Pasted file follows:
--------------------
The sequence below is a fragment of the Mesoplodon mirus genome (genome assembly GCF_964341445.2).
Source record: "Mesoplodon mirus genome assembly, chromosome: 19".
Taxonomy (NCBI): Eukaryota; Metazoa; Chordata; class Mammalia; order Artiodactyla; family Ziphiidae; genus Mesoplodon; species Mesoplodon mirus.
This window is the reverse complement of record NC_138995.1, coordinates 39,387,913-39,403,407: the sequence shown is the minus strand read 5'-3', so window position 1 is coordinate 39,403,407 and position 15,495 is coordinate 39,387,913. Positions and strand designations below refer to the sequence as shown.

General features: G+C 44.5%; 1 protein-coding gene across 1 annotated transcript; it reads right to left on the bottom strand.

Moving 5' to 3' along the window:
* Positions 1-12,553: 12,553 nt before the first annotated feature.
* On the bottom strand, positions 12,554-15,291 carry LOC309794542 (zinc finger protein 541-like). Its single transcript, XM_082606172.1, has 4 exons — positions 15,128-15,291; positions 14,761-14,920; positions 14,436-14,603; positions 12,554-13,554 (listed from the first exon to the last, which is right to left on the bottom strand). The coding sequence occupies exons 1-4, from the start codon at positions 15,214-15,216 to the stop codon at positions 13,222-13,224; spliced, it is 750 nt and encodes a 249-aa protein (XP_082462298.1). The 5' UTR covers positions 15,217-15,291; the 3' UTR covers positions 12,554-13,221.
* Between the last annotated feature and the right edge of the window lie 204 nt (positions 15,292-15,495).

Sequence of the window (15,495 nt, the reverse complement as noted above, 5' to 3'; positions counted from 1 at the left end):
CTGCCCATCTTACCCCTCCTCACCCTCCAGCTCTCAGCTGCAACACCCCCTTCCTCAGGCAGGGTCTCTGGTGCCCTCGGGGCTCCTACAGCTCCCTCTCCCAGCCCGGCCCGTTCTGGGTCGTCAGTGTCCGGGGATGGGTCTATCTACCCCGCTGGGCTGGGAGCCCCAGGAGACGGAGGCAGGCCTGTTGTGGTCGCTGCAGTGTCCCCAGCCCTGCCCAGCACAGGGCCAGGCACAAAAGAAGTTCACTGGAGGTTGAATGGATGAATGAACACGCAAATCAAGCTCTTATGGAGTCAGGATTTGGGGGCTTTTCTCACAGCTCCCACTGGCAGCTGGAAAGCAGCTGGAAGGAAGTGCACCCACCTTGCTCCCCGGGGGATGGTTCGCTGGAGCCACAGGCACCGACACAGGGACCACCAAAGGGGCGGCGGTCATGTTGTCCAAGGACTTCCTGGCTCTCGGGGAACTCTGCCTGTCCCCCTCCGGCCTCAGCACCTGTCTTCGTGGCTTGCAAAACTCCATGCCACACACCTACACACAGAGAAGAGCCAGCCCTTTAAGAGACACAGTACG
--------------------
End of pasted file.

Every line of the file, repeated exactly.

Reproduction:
The sequence below is a fragment of the Mesoplodon mirus genome (genome assembly GCF_964341445.2).
Source record: "Mesoplodon mirus genome assembly, chromosome: 19".
Taxonomy (NCBI): Eukaryota; Metazoa; Chordata; class Mammalia; order Artiodactyla; family Ziphiidae; genus Mesoplodon; species Mesoplodon mirus.
This window is the reverse complement of record NC_138995.1, coordinates 39,387,913-39,403,407: the sequence shown is the minus strand read 5'-3', so window position 1 is coordinate 39,403,407 and position 15,495 is coordinate 39,387,913. Positions and strand designations below refer to the sequence as shown.

General features: G+C 44.5%; 1 protein-coding gene across 1 annotated transcript; it reads right to left on the bottom strand.

Moving 5' to 3' along the window:
* Positions 1-12,553: 12,553 nt before the first annotated feature.
* On the bottom strand, positions 12,554-15,291 carry LOC309794542 (zinc finger protein 541-like). Its single transcript, XM_082606172.1, has 4 exons — positions 15,128-15,291; positions 14,761-14,920; positions 14,436-14,603; positions 12,554-13,554 (listed from the first exon to the last, which is right to left on the bottom strand). The coding sequence occupies exons 1-4, from the start codon at positions 15,214-15,216 to the stop codon at positions 13,222-13,224; spliced, it is 750 nt and encodes a 249-aa protein (XP_082462298.1). The 5' UTR covers positions 15,217-15,291; the 3' UTR covers positions 12,554-13,221.
* Between the last annotated feature and the right edge of the window lie 204 nt (positions 15,292-15,495).

Sequence of the window (15,495 nt, the reverse complement as noted above, 5' to 3'; positions counted from 1 at the left end):
CTGCCCATCTTACCCCTCCTCACCCTCCAGCTCTCAGCTGCAACACCCCCTTCCTCAGGCAGGGTCTCTGGTGCCCTCGGGGCTCCTACAGCTCCCTCTCCCAGCCCGGCCCGTTCTGGGTCGTCAGTGTCCGGGGATGGGTCTATCTACCCCGCTGGGCTGGGAGCCCCAGGAGACGGAGGCAGGCCTGTTGTGGTCGCTGCAGTGTCCCCAGCCCTGCCCAGCACAGGGCCAGGCACAAAAGAAGTTCACTGGAGGTTGAATGGATGAATGAACACGCAAATCAAGCTCTTATGGAGTCAGGATTTGGGGGCTTTTCTCACAGCTCCCACTGGCAGCTGGAAAGCAGCTGGAAGGAAGTGCACCCACCTTGCTCCCCGGGGGATGGTTCGCTGGAGCCACAGGCACCGACACAGGGACCACCAAAGGGGCGGCGGTCATGTTGTCCAAGGACTTCCTGGCTCTCGGGGAACTCTGCCTGTCCCCCTCCGGCCTCAGCACCTGTCTTCGTGGCTTGCAAAACTCCATGCCACACACCTACACACAGAGAAGAGCCAGCCCTTTAAGAGACACAGTACG